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Trek,

You might be in a good position to use ING's CD's (if they still have their no-penalty cash-out feature). As I understand it, ING is all on-line banking.

Cheers,

Ed
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Old 11-15-2009, 10:42 AM   #18
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It wouldn't be too difficult to set up a spread sheet to calculate these break even holding periods assuming different rates and pre-payment penalties. My guess is that the economics change all the time based on the yield curve. But it looks like there are times when the pre-payment option isn't being accurately priced.
Other tidbits:
- As mentioned previously, if the bank offers penalty-free withdrawals from IRAs after 59 1/2, that would be a game-changer. Just pick the highest rate.
- Early withdrawal penalties are tax deductible. That would make the break-even date for the "5 yr and take the penalty" option even earlier.
- I'm still searching for an online table listing CD rates and withdrawal penalties, I'm sure it's out there.

There are people who study the CD biz like hawks, they live on their CDs and know every angle. It's also likely there's an online calculator somewhere that incorporates CD rate info, penalty info, and customer tax rate to allow people to quickly find the best deal. But, I haven't found it.
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Old 11-15-2009, 12:14 PM   #19
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- As mentioned previously, if the bank offers penalty-free withdrawals from IRAs after 59 1/2, that would be a game-changer. Just pick the highest rate.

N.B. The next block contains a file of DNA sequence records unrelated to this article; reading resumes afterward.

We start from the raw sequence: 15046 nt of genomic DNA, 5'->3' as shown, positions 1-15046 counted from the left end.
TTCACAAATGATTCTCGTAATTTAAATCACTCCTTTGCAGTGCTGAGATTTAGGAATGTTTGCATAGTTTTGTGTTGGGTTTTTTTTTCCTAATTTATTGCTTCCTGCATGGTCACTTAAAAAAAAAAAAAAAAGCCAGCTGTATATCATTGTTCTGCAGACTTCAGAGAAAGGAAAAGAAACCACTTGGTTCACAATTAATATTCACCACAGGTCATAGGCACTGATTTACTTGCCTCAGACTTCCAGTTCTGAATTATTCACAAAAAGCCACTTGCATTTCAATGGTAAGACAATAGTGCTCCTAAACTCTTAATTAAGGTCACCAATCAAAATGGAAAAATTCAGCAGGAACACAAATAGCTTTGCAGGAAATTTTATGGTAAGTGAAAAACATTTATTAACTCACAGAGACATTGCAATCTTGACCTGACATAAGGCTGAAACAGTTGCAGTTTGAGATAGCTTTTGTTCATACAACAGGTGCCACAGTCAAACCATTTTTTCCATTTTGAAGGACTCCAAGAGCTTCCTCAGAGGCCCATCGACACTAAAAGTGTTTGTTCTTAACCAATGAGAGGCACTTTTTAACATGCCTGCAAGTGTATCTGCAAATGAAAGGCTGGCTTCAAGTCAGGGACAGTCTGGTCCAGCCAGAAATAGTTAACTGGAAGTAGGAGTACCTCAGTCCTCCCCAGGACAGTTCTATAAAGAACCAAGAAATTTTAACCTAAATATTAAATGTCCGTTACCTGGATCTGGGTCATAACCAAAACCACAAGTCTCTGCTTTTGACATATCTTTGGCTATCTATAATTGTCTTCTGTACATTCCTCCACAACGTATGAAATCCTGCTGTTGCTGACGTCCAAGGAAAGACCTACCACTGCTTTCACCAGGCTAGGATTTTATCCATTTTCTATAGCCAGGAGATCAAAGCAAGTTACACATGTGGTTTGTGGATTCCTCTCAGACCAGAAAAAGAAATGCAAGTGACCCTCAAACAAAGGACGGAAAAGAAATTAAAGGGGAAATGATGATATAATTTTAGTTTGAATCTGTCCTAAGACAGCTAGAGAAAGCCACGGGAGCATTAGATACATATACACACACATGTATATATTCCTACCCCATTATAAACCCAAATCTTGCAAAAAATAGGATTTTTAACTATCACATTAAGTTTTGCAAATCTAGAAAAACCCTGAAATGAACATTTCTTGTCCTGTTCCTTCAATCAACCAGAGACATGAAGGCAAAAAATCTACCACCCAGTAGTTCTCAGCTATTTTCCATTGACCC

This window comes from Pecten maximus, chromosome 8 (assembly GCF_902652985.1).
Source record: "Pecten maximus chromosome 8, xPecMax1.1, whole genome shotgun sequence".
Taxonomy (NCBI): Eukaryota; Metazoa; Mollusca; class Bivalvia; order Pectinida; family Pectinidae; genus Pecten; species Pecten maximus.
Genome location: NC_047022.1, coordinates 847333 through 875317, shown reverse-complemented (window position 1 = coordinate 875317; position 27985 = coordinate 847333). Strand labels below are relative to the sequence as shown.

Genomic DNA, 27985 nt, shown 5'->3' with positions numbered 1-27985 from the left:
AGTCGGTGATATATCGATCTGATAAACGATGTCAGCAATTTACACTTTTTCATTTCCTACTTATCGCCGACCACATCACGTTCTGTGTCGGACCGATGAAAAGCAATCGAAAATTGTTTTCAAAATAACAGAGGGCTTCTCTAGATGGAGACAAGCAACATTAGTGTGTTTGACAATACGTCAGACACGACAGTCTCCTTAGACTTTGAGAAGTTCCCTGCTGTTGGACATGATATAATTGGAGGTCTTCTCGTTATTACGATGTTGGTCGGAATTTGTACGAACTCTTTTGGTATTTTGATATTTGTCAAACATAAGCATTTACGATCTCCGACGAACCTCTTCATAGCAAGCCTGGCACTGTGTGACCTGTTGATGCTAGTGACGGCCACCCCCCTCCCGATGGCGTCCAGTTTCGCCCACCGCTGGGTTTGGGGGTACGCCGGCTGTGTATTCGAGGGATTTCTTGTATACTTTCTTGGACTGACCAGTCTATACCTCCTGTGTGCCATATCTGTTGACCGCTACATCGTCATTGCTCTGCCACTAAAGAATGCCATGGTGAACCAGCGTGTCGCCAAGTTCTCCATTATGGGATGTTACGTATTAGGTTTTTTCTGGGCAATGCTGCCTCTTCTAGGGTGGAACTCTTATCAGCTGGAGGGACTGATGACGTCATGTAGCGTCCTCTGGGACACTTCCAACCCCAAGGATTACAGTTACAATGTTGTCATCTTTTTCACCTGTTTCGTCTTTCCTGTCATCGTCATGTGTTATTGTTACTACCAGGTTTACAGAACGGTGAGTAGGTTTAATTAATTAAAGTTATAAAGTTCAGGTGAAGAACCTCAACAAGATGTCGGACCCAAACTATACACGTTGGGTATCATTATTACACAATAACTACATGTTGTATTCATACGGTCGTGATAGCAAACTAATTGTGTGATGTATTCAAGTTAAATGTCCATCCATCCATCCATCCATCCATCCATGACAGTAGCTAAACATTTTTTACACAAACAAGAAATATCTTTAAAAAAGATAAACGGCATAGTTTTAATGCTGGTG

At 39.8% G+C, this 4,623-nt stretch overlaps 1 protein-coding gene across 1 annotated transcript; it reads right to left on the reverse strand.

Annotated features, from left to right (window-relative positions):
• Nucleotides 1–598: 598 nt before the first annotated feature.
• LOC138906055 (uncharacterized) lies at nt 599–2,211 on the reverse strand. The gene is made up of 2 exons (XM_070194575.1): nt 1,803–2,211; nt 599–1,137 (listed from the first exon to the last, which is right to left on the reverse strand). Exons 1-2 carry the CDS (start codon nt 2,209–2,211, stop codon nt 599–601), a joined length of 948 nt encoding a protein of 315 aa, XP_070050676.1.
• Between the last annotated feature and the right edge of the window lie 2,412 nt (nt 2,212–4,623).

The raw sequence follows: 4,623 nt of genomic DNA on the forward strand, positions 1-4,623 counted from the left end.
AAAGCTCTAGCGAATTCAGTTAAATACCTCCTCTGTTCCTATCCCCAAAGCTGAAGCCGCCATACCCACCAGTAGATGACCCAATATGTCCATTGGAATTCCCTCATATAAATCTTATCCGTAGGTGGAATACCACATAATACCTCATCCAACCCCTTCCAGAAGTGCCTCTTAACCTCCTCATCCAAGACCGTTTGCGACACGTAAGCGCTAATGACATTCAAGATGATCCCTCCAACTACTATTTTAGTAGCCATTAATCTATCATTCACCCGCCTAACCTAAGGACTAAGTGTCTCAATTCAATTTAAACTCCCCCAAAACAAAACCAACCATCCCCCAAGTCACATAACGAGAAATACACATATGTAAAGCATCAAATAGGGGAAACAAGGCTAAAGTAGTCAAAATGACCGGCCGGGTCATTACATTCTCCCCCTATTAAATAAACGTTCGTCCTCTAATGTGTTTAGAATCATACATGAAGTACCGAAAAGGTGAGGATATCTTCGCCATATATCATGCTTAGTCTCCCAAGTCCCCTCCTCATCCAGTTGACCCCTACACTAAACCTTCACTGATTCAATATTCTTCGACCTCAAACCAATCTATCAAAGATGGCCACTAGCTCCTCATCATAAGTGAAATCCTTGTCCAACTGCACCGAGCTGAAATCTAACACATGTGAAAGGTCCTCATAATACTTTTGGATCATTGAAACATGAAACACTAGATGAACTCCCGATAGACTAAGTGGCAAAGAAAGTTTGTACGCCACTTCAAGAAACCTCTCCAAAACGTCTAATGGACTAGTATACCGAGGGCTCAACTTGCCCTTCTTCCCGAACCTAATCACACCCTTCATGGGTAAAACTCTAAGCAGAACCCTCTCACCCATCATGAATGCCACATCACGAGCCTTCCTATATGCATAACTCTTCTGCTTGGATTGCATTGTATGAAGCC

- Early withdrawal penalties are tax deductible. That would make the break-even date for the "5 yr and take the penalty" option even earlier.
samclem........thanks for that tidbit on penalties being tax deductible. They are above-the-line deductions (like IRA contributions) so even if if you don't itemize, you can still deduct them.
http://www.irs.gov/pub/irs-pdf/f1040.pdf

It might be useful for folks to share what banks offer those penalty-free withdrawals for IRAs after age 59.5. The only one I know is PenFed CU.
I know you can't do that w/ Schwab (brokerage) CDs......you have to sell on secondary market tho w/o a specific penalty.
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Old 11-15-2009, 02:28 PM   #20
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I can't believe I didn't go with 7 year maturities when I bought mine at 6+% a few years ago. Opted for 5 years and they mature 01/2012. Idiot.
I think you've probably got a 50/50 chance that you can match or better that rate in 2 years. Just because interest rates are in the toilet now doesn't mean they'll always be. I personally wish I'd locked in those 14.5% cds I had back in the early 80s for 50 years. But I'm sure glad I'm not carrying my old 15.75% mortgage anymore. The only thing constant is change.